Ban electric collars, which hurt dogs, according to reports


Collars that deliver an electric shock for up to 30 seconds “can injure dogs and do not beat traditional training”

  • The Kennel Club calls for an immediate ban on controversial electric collars
  • Government Research Finds ‘Electronic Necklaces’ No More Effective Than Rewards
  • The collars emit 30 second shocks and are used by 500,000 owners

Prohibition: the ‘e-collar’, preferred by celebrities including Hollywood actress Jessica Biel, is no more effective than traditional forms of dog training

Collars that give dogs electric shocks should be banned immediately after government research concluded that they were no better for training dogs than traditional reward methods.

This is the opinion of the Kennel Club in response to two reports commissioned by DMinistry of Environment, Food and Rural Affairs (Defra), who discovered that they could actually harm people’s pets rather than change their behavior.

The devices, used by Hollywood dog whisperer Cesar Millan and actress Jessica Biel, have already been banned in Wales and pressure is now mounting on ministers to extend this to the rest of the UK.

The Kennel Club is campaigning for action on the grounds that “electronic collars” are cruel and harmful and has written to ministers calling for action.

Controversial necklaces can deliver a shock lasting up to 30 seconds. It is said that up to 500,000 British owners use them.

Kennel Club Secretary Caroline Kisko argued that the reports, which cost £ 540,000, proved the devices hurt dogs and were less effective than the manufacturers claimed.

She said: “There is no denying the results of these two surveys.

“Steps must be taken now to prevent further damage to dogs in the UK.

“Even with industry and organization-led project (ECMA) trained professionals with a clear program, it has always been found that electric shock collars often have a detrimental effect on dogs and have not proven to be be a better alternative than training using positive reinforcement. ‘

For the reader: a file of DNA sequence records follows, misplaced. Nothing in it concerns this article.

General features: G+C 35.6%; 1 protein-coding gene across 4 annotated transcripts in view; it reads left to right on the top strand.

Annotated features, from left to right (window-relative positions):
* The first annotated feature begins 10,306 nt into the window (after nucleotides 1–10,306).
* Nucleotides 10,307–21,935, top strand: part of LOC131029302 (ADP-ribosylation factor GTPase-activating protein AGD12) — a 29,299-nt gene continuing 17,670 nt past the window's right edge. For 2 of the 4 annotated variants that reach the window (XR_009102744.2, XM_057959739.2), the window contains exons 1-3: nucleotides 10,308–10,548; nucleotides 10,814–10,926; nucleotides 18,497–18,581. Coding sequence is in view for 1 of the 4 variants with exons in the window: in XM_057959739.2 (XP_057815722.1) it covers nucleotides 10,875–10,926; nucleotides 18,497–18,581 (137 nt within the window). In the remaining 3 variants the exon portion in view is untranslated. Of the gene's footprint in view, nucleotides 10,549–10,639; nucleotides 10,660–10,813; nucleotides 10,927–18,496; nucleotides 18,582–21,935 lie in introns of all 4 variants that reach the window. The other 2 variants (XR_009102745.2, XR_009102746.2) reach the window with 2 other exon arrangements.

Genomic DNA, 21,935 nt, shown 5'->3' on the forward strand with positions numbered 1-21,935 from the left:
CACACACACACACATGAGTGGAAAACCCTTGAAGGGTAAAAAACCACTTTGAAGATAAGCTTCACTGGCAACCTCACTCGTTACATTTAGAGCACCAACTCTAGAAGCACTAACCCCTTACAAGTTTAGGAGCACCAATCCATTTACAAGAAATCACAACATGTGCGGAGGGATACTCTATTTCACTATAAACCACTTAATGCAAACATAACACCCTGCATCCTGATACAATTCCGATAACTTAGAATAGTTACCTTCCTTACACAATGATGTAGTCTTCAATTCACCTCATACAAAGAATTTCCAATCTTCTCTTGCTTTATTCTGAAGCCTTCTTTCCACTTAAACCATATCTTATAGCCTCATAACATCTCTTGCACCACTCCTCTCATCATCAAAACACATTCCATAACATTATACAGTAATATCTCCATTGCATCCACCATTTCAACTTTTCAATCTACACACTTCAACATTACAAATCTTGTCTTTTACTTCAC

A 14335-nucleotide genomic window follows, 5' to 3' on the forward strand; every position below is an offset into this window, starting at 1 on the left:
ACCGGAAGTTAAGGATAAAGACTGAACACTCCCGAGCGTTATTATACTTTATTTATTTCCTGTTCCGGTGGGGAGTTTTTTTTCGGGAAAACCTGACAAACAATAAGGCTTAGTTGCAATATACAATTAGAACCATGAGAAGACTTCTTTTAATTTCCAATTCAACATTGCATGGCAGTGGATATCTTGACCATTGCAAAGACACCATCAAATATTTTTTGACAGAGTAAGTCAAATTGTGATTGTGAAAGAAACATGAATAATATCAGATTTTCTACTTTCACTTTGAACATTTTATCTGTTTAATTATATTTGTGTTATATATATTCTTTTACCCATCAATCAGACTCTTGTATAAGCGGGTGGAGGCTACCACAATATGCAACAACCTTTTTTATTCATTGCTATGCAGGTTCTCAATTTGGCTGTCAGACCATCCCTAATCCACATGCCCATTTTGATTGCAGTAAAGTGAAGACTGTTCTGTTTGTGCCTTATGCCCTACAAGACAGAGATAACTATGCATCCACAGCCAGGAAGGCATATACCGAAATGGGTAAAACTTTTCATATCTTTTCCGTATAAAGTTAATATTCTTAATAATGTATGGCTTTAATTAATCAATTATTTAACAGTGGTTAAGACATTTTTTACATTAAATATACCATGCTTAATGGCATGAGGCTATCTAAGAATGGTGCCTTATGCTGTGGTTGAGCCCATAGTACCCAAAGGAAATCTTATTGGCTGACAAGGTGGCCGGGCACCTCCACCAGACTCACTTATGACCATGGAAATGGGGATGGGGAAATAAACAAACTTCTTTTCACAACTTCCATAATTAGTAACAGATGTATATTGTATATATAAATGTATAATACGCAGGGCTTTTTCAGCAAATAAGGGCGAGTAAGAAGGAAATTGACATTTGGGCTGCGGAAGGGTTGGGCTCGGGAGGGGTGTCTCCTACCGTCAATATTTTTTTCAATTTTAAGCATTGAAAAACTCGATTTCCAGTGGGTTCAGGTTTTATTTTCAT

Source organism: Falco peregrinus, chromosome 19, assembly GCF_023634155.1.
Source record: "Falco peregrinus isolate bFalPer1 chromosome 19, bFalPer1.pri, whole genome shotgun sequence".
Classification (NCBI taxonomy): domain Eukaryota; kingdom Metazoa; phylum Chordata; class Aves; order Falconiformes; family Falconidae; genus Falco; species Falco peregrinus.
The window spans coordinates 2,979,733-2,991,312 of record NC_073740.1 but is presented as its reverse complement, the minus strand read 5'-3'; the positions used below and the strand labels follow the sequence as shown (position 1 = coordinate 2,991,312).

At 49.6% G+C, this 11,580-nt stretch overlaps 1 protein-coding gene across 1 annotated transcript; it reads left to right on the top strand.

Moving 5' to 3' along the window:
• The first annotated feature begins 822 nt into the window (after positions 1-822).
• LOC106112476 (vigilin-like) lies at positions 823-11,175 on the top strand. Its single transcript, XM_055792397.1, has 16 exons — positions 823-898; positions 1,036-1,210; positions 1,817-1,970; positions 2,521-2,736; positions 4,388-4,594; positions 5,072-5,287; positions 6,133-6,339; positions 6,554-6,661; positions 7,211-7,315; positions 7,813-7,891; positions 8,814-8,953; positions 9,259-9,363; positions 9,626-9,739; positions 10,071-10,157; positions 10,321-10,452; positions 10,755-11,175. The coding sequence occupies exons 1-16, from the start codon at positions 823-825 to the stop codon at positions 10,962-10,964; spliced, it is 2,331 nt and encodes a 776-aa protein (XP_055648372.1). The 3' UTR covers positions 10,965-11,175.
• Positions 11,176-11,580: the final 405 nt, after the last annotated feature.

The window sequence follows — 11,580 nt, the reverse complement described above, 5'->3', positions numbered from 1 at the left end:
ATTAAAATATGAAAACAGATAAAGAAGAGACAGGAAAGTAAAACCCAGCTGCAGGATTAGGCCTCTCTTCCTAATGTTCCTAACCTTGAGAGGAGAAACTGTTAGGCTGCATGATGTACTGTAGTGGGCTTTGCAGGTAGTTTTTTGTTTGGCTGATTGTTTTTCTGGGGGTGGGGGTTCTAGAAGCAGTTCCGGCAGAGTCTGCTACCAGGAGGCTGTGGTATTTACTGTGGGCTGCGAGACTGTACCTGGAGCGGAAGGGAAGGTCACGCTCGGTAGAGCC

She added that the devices did not address the underlying behavior and could lead to other behavioral issues by training a dog to react out of fear of further punishment rather than a natural desire to obey.

Fan: Dog Whisperer Cesar Millan Uses Electric <a class=Shock Collars To Help Train Neglected Dogs, Although The Kennel Club Believes They Are Harmful” class=”blkBorder” style=”max-width:100%” />

Fan: Dog Whisperer Cesar Millan Uses Electric Shock Collars To Help Train Neglected Dogs, Although The Kennel Club Believes They Are Harmful

Good Boy: Traditional rewards work just as well as punishment from electric shocks

Good Boy: Traditional rewards work just as well as punishments from electric shocks

In the first of the two studies, scientists at Bristol and Lincoln Universities and the Food and Environment Research Agency concluded that the use of electronic collars “can have a negative impact on well-being at least to an extent ( number) of animals trained using this technique ”.

He revealed that many owners were using the devices without following instructions.

Cruel: Electric necklaces, like the ones pictured here, can emit shocks lasting up to 30 seconds

Cruel: Electric necklaces, such as the ones pictured here, can emit shocks lasting up to 30 seconds

The second follow-up study was conducted by the Lincoln team in conjunction with the Electronic Collar Manufacturers Association (ECMA).

He showed that the devices were no more effective than other training methods, such as rewarding dogs who have problems chasing other animals, a reason often cited for using shock collars.

But ECMA has denied the necklaces caused pain, although spokeswoman Angela Critchley admitted Defra officials have been in contact with its members since the reports were released.

She told the Telegraph: Defra has contacted ECMA to ensure that its members ‘products continue to be manufactured to standards and to further educate users on how to use training products responsibly.’

“The members of ECMA have subscribed to a robust code of practice in which all products meet the latest technical requirements and provide user guides with consistent instructions to improve the quality of life of dogs while protecting the well- be animals. “

A Defra spokesperson said his research has shown that collars “do not cause long-term harm to the well-being of dogs when manufactured to high standards and used appropriately”, but those that do use the devices “to inflict unnecessary suffering can be prosecuted under animal welfare laws”.


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